Give Me Power – Power Problems on a Narrow Boat Part 2

So I carry on the series of posts on Power with a continuation of pure Britishness, a good olde moan. For those of you who did not read the first blog on this subject you can read it here. To summarise, our onboard batteries were not charging, after much investigation we found that no power was been sent from the solar panels and up on the roof we found a loose cable which we thought was the answer to all our power issues.

You will perhaps not be surprised to read that the simple free solution was not the answer to our problems. The fridge remained warm, the lights remained dull and the water pump remained on strike … sensitive readers doubly look away now … double buggeration.

So the next problem in the chain we decided was the Victron solar regulator, which I believe takes the lovely power the solar panels produce and charges the batteries with it.

At this point I would like to say that I would absolutely not recommend taking my word on this, up to age 8 my sister and I believed that little gnomes lived in the wires and passed balls of electric to each other … so yeah not exactly an expert in this field. 

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We looked at the lovely entirely sealed powder blue unit and did what you do to anything electrical that refuses to do it’s job, tapped it, then walloped it, still nothing seemed to register, so off the wall it came. We didn’t know much about this unit, it had been aboard since we purchased the boat so had very little knowledge on it, with a small amount of research we found the units came with a five year guarantee, and that nearby Midland Chandlers was an approved stockist and return centre. So off we trudged.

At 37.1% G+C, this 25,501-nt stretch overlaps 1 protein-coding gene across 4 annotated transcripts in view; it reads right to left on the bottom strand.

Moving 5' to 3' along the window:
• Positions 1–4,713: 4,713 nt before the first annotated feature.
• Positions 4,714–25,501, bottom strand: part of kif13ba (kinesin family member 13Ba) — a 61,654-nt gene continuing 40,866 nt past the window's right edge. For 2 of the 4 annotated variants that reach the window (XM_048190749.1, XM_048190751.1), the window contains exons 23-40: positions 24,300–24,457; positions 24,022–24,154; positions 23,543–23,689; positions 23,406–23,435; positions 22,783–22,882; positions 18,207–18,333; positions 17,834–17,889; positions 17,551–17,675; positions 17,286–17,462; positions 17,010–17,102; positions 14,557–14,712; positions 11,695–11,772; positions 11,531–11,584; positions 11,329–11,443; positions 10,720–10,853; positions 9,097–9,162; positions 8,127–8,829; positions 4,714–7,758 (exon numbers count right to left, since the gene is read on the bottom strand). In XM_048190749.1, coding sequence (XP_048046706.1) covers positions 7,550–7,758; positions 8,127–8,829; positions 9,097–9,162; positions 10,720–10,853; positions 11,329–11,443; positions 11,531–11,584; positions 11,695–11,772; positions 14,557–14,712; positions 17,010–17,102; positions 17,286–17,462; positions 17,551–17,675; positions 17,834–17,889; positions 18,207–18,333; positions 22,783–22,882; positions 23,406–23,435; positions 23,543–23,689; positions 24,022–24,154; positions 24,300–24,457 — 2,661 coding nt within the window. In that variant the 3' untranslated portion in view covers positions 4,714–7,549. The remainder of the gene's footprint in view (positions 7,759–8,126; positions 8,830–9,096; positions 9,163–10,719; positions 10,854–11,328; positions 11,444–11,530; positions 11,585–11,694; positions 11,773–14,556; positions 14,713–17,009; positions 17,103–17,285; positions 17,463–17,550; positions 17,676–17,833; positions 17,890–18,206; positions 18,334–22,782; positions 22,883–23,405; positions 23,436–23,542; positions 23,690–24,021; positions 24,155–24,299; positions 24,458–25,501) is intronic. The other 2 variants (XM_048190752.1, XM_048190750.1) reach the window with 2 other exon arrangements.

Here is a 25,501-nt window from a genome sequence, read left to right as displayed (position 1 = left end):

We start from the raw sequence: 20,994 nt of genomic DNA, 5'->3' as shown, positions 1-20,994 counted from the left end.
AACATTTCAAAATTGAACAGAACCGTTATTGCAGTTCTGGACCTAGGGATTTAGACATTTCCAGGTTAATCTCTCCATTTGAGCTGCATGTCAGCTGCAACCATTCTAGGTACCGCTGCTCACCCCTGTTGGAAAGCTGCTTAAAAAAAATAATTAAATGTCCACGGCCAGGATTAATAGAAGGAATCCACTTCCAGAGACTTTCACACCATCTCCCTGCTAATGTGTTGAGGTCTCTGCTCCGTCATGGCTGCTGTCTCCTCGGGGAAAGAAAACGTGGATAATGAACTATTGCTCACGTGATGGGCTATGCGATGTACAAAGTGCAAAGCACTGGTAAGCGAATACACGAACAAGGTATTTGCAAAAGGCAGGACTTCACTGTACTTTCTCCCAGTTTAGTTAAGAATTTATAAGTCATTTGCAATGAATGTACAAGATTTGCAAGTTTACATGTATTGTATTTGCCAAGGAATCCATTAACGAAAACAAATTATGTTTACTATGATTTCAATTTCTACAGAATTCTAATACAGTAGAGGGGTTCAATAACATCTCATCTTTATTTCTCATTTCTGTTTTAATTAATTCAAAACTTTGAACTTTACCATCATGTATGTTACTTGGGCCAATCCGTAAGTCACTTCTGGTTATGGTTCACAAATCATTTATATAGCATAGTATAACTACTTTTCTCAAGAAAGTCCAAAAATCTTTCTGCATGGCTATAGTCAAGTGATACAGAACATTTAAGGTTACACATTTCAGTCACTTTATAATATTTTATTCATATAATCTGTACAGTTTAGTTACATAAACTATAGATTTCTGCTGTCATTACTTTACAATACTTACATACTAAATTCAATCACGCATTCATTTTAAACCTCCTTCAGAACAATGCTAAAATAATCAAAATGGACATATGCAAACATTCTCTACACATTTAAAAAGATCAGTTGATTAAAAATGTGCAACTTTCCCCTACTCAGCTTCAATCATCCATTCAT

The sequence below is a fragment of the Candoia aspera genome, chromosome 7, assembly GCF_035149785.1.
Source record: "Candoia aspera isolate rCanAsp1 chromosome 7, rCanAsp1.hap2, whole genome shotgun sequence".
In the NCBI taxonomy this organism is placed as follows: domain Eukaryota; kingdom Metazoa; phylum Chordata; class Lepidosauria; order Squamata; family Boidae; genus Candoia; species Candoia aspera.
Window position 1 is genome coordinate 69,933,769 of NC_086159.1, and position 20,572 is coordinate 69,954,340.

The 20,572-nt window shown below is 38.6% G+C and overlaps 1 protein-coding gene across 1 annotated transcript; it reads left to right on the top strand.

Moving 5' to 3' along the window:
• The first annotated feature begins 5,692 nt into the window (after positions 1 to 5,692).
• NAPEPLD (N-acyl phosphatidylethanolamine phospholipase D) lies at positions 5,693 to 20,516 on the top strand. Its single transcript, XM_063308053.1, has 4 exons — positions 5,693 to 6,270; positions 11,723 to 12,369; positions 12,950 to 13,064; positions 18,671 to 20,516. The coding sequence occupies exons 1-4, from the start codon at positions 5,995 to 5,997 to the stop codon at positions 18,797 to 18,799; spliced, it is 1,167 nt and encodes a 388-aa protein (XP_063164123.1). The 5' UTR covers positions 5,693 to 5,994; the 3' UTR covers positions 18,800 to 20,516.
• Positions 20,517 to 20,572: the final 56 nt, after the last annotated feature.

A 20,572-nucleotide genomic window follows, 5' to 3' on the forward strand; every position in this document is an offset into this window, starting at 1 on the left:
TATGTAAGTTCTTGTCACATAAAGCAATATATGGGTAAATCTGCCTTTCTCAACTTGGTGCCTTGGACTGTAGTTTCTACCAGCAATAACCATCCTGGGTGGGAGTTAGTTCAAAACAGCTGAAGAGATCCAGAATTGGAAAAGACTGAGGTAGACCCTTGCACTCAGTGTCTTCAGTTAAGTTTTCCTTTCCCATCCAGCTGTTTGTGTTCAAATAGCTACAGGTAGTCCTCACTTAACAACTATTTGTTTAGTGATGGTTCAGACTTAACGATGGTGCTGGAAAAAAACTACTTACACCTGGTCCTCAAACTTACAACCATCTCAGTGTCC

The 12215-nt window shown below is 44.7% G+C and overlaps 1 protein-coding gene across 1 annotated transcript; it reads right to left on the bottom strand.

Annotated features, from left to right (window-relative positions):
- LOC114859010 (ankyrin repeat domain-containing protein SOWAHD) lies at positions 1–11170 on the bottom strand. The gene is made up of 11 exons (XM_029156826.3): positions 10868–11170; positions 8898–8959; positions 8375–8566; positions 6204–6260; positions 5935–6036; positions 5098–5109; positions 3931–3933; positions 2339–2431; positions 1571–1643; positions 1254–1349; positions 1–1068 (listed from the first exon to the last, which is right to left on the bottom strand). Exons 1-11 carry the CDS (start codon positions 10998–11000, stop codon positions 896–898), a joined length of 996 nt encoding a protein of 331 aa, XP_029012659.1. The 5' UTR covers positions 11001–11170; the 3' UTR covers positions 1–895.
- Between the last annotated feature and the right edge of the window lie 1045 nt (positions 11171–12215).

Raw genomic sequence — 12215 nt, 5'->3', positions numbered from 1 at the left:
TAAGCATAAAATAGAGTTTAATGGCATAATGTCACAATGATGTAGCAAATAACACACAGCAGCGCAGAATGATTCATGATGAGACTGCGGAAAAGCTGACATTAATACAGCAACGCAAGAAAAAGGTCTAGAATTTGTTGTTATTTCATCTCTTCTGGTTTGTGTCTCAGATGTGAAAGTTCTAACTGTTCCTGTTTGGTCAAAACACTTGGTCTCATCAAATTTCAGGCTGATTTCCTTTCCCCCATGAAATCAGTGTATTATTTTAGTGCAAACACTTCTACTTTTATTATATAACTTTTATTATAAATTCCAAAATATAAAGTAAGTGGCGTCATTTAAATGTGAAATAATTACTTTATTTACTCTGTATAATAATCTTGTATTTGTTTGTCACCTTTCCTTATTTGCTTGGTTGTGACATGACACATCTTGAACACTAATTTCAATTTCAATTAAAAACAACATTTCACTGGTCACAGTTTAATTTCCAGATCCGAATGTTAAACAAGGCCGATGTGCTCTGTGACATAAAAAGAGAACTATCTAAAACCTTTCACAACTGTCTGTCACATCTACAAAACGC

Whilst James waited to speak to someone, I did what I think you’re supposed to do in these stores and went off to play with folding down kettles and open doors on fridges which didn’t realise hell on opening. Despite it being super busy in there we got to talk to the most wonderful Lady on their team, she couldn’t of been more helpful, looking thoroughly at the unit, explaining what would happen if we sent it off, which we were all ready to do until she offered to give it try, cutting and trimming wire to connect the unit up to one of their in store batteries where there was a spark of life. At this point she suggested the unit might be ok and we should perhaps try simpler, more cost effective solutions first. Back we trudged.

So it’s not the solar panels, it’s not the inverter … what next? … to be continued.

 

James and Kirsty

 

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